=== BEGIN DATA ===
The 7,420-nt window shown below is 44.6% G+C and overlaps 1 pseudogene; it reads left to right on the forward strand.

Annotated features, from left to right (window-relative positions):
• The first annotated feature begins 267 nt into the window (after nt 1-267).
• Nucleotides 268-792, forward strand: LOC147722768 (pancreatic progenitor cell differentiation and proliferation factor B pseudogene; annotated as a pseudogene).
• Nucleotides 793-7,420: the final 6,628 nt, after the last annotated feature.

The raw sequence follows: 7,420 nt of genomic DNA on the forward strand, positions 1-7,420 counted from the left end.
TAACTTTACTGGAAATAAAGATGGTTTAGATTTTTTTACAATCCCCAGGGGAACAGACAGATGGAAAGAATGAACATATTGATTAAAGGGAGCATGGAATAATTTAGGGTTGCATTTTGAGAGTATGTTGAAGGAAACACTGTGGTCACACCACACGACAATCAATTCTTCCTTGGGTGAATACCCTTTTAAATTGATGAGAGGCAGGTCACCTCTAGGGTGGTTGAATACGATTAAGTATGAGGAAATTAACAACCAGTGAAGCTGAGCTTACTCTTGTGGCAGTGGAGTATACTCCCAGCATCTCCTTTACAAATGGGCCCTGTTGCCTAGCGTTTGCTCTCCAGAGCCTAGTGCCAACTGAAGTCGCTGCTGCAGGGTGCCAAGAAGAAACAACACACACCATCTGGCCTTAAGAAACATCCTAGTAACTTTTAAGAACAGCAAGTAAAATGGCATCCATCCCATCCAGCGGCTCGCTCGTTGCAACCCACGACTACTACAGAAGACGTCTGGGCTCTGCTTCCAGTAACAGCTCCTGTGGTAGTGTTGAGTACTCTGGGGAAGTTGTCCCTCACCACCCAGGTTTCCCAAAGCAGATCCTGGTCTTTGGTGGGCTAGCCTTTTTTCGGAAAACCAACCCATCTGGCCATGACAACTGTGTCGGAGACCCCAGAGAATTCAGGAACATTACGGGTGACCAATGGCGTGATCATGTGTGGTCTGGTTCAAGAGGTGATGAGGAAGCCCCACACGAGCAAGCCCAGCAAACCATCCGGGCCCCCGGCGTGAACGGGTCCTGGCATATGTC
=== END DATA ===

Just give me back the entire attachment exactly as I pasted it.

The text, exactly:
The 7,420-nt window shown below is 44.6% G+C and overlaps 1 pseudogene; it reads left to right on the forward strand.

Annotated features, from left to right (window-relative positions):
• The first annotated feature begins 267 nt into the window (after nt 1-267).
• Nucleotides 268-792, forward strand: LOC147722768 (pancreatic progenitor cell differentiation and proliferation factor B pseudogene; annotated as a pseudogene).
• Nucleotides 793-7,420: the final 6,628 nt, after the last annotated feature.

The raw sequence follows: 7,420 nt of genomic DNA on the forward strand, positions 1-7,420 counted from the left end.
TAACTTTACTGGAAATAAAGATGGTTTAGATTTTTTTACAATCCCCAGGGGAACAGACAGATGGAAAGAATGAACATATTGATTAAAGGGAGCATGGAATAATTTAGGGTTGCATTTTGAGAGTATGTTGAAGGAAACACTGTGGTCACACCACACGACAATCAATTCTTCCTTGGGTGAATACCCTTTTAAATTGATGAGAGGCAGGTCACCTCTAGGGTGGTTGAATACGATTAAGTATGAGGAAATTAACAACCAGTGAAGCTGAGCTTACTCTTGTGGCAGTGGAGTATACTCCCAGCATCTCCTTTACAAATGGGCCCTGTTGCCTAGCGTTTGCTCTCCAGAGCCTAGTGCCAACTGAAGTCGCTGCTGCAGGGTGCCAAGAAGAAACAACACACACCATCTGGCCTTAAGAAACATCCTAGTAACTTTTAAGAACAGCAAGTAAAATGGCATCCATCCCATCCAGCGGCTCGCTCGTTGCAACCCACGACTACTACAGAAGACGTCTGGGCTCTGCTTCCAGTAACAGCTCCTGTGGTAGTGTTGAGTACTCTGGGGAAGTTGTCCCTCACCACCCAGGTTTCCCAAAGCAGATCCTGGTCTTTGGTGGGCTAGCCTTTTTTCGGAAAACCAACCCATCTGGCCATGACAACTGTGTCGGAGACCCCAGAGAATTCAGGAACATTACGGGTGACCAATGGCGTGATCATGTGTGGTCTGGTTCAAGAGGTGATGAGGAAGCCCCACACGAGCAAGCCCAGCAAACCATCCGGGCCCCCGGCGTGAACGGGTCCTGGCATATGTC